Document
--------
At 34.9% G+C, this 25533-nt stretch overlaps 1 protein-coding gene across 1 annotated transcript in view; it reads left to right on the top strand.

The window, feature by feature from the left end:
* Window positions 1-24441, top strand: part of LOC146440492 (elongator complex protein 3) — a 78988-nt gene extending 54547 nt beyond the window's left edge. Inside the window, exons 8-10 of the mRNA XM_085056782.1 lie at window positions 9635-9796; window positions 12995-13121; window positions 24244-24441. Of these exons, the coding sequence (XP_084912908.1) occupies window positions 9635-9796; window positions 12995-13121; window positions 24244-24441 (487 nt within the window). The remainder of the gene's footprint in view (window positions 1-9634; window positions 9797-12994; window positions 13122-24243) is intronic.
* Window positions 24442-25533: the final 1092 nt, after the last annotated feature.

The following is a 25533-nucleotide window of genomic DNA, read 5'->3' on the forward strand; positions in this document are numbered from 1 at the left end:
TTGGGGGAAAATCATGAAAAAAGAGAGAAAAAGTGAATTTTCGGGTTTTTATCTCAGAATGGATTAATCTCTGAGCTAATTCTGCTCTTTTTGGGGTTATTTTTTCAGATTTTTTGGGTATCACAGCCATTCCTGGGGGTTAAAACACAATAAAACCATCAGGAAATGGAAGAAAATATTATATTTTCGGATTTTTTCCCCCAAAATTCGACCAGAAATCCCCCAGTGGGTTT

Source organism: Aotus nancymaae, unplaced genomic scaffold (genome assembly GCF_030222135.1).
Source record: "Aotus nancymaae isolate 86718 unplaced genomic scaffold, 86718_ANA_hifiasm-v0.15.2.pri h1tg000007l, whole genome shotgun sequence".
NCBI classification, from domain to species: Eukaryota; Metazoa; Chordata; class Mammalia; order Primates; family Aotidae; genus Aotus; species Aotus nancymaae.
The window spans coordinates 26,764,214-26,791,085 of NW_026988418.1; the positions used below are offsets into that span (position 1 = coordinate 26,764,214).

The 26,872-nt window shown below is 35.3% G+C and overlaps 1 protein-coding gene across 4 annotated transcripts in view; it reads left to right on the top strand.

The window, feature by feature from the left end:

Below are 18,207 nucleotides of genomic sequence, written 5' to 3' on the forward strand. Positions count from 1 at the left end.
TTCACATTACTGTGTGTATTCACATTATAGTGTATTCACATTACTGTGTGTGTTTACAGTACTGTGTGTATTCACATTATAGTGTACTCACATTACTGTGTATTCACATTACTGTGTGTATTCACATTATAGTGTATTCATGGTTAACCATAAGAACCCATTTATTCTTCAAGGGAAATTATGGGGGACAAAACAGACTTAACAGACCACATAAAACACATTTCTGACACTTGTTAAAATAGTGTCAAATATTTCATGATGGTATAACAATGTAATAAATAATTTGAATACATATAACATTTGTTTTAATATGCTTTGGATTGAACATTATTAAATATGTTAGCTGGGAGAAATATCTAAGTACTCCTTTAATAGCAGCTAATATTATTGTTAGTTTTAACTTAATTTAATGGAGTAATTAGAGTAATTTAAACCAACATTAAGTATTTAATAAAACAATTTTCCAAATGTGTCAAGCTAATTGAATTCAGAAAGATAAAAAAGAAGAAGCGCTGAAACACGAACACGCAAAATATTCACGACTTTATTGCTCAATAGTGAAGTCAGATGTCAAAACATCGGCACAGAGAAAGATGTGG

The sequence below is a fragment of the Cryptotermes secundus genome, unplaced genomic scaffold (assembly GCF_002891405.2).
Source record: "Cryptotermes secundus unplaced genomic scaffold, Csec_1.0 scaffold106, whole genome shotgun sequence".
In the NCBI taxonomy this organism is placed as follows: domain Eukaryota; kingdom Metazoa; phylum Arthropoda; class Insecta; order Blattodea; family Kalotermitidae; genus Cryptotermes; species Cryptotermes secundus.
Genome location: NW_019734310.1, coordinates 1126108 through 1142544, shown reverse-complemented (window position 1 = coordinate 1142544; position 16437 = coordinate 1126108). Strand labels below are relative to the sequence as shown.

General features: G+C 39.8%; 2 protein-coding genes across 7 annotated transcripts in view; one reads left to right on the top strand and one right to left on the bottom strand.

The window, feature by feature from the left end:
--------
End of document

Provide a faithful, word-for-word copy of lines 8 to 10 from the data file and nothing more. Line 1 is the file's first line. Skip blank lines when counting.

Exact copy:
Source record: "Aotus nancymaae isolate 86718 unplaced genomic scaffold, 86718_ANA_hifiasm-v0.15.2.pri h1tg000007l, whole genome shotgun sequence".
NCBI classification, from domain to species: Eukaryota; Metazoa; Chordata; class Mammalia; order Primates; family Aotidae; genus Aotus; species Aotus nancymaae.
The window spans coordinates 26,764,214-26,791,085 of NW_026988418.1; the positions used below are offsets into that span (position 1 = coordinate 26,764,214).